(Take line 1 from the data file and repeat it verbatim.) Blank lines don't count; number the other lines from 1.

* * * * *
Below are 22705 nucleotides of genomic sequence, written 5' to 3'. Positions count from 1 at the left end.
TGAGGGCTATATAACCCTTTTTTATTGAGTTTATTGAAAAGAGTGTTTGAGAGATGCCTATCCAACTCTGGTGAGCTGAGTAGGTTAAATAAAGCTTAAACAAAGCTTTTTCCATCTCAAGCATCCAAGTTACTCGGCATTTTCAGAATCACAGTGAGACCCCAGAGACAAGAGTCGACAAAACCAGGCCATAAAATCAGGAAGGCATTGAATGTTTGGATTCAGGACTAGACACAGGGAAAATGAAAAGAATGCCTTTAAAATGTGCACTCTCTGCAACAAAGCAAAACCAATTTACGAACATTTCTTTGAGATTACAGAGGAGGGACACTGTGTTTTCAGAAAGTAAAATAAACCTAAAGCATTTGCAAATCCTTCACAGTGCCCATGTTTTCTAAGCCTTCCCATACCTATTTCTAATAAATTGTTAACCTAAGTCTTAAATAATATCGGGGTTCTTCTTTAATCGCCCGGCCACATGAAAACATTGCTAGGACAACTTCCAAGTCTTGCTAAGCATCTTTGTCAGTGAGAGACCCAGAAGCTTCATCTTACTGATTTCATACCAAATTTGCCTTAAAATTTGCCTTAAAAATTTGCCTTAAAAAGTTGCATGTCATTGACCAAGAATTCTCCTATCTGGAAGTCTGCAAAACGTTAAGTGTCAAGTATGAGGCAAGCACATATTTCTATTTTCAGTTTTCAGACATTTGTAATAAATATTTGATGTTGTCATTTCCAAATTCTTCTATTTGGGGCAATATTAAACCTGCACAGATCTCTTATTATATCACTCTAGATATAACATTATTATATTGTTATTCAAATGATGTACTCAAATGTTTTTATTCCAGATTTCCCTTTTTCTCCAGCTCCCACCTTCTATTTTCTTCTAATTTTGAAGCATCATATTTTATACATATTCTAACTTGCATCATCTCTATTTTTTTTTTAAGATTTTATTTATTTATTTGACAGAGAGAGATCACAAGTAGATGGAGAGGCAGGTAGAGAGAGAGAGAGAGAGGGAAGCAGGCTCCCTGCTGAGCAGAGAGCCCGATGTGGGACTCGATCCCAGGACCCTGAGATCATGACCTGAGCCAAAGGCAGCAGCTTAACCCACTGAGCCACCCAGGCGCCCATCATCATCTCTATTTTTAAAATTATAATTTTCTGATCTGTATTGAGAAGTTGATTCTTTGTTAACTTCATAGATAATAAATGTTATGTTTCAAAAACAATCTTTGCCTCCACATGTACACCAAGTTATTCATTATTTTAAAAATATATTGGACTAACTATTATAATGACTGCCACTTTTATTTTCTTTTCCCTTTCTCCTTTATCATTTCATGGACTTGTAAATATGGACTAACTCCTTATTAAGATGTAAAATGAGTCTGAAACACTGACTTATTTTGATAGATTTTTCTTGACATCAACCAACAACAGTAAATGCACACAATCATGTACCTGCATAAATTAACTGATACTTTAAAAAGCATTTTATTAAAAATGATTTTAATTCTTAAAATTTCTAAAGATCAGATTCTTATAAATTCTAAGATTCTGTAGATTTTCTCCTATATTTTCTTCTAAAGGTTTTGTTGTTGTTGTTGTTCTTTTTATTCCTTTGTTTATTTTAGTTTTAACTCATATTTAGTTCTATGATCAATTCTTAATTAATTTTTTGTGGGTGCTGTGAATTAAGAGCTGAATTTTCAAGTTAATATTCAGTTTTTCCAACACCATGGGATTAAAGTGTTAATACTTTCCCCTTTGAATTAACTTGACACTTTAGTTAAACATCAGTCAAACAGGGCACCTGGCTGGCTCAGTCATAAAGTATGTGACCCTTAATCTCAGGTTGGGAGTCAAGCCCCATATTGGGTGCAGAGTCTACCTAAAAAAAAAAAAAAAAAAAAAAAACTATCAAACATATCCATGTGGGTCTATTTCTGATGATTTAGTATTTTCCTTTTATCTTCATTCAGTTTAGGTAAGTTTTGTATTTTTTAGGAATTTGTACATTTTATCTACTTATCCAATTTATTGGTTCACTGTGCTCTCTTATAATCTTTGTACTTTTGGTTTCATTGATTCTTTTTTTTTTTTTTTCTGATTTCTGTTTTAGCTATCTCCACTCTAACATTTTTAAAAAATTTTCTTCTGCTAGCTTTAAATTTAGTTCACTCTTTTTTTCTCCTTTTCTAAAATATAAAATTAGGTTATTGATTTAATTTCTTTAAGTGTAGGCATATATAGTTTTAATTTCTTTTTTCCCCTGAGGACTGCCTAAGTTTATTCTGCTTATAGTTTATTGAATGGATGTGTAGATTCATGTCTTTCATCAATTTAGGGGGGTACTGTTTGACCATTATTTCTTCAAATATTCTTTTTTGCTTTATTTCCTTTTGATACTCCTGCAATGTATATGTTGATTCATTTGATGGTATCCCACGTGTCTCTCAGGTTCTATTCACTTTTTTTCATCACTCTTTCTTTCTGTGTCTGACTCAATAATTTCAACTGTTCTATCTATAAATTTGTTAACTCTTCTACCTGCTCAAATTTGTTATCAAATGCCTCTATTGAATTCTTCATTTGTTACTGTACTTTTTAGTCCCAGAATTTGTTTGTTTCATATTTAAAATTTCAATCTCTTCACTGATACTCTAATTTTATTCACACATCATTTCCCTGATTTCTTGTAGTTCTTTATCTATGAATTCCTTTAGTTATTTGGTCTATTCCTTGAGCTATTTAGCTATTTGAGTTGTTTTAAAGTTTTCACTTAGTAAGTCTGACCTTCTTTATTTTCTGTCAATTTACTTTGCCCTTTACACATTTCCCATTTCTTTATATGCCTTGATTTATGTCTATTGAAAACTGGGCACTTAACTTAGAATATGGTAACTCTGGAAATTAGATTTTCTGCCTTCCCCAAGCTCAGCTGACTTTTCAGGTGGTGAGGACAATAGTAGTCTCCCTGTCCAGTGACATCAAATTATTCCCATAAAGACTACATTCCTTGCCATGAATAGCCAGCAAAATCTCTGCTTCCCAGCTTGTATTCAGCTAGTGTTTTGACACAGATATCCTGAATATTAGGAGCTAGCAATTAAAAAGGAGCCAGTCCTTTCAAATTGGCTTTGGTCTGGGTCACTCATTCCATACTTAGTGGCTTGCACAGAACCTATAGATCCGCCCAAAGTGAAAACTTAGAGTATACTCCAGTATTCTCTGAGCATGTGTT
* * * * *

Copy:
Below are 22705 nucleotides of genomic sequence, written 5' to 3'. Positions count from 1 at the left end.